FMT in Obesity
Given that gut dysbiosis has been implicated in obesity, and FMT improves gut flora, further research is warranted to clarify this connection and assess treatment potential. A case report published in 2015 identified an individual experiencing a disproportionate weight gain after undergoing FMT.17 A 32-year-old woman with recurrent C difficile infection underwent FMT from an obese donor. This patient experienced a rapid weight gain of >30 lb despite a supervised high-protein liquid diet and exercise program. In addition, a review by Marotz and Zarrinpar describes the exciting potential of FMT as a treatment for metabolic syndrome but cites the lack of randomized controlled trials that currently exist, which supports the need for and usefulness of further investigation into this topic.18 In a randomized, double-blind, controlled trial using gut microbiota transfer via gastroduodenal tube from a lean donor vs the subjects’ own gut microbial infusion, a statistically significant improvement in peripheral insulin sensitivity was seen 6 weeks following treatment.19
As of this writing, researchers at Helsinki University Hospital in Finland have initiated a randomized control trial to assess FMT as a treatment for morbid obesity. A total of 40 patients meeting the criteria for obesity surgery have been enrolled and will undergo FMT via gastroscopy 6 months prior to obesity surgery; 20 of the patients will receive a fecal transplant from a thin donor and 20 will receive a transplant of their own feces. Changes in weight, laboratory values, general well-being, and stool microbiota will be measured up to one year after the surgery. Outcomes from this study are anticipated in early 2021.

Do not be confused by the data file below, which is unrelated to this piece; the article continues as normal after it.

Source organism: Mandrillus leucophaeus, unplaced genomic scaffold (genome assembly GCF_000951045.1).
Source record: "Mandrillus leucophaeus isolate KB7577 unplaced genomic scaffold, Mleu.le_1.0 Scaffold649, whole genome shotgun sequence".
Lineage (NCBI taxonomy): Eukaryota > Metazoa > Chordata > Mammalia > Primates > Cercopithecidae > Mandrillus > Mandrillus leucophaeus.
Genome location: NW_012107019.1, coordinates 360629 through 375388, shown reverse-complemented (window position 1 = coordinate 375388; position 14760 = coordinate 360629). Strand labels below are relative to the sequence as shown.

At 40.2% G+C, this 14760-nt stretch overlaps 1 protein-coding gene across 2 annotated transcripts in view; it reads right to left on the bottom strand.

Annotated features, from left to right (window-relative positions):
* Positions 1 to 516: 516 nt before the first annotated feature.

Michelle Petropoulos, DMSc, PA-C, DFAAPA, works in a private practice family medicine office in Madison Heights, Michigan.
Table. Generalization of Lean and Obese Intestinal Microbiome*
|Actinobacteria||Equivocal or ↑||Equivocal or ↓|
*Conflicting data exist regarding the optimal microbiota for weight loss. Possible explanations include (a) Firmicutes are more effective as an energy source than Bacteroidetes, resulting in increased calorie absorption; (b) the association between the relative proportion of gut anaerobic and blood glucose levels; (c) the abundance of various species within each phylum; (d) different study methodologies; and (e) the dietary habits of participants in specific geographic locations.3,11,12,14,20
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14. Allen JM, Mailing LJ, Niemiro GM, et al. Exercise alters gut microbiota composition and function in lean and obese humans. Med Sci Sports Exerc. 2018;50(4):747-757.
15. Graessler J, Qin Y, Zhong H, et al. Metagenomic sequencing of the human gut microbiome before and after bariatric surgery in obese patients with type 2 diabetes: correlation with inflammatory and metabolic parameters. Pharmacogenomics J. 2013;13(6):514-522.
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18. Marotz CA, Zarrinpar A. Treating obesity and metabolic syndrome with fecal microbiota transplantation. Yale J Biol Med. 2016;89(3):383-388.
19. Vrieze A, Van Nood E, Holleman F, et al. Transfer of intestinal microbiota from lean donors increases insulin sensitivity in individuals with metabolic syndrome. Gastroenterology. 2012;143(4):913-916.e7.
20. Jumpertz R, Le DS, Turnbaugh PJ, et al. Energy-balance studies reveal associations between gut microbes, caloric load, and nutrient absorption in humans. Am J Clin Nutr. 2011;94(1):58-65.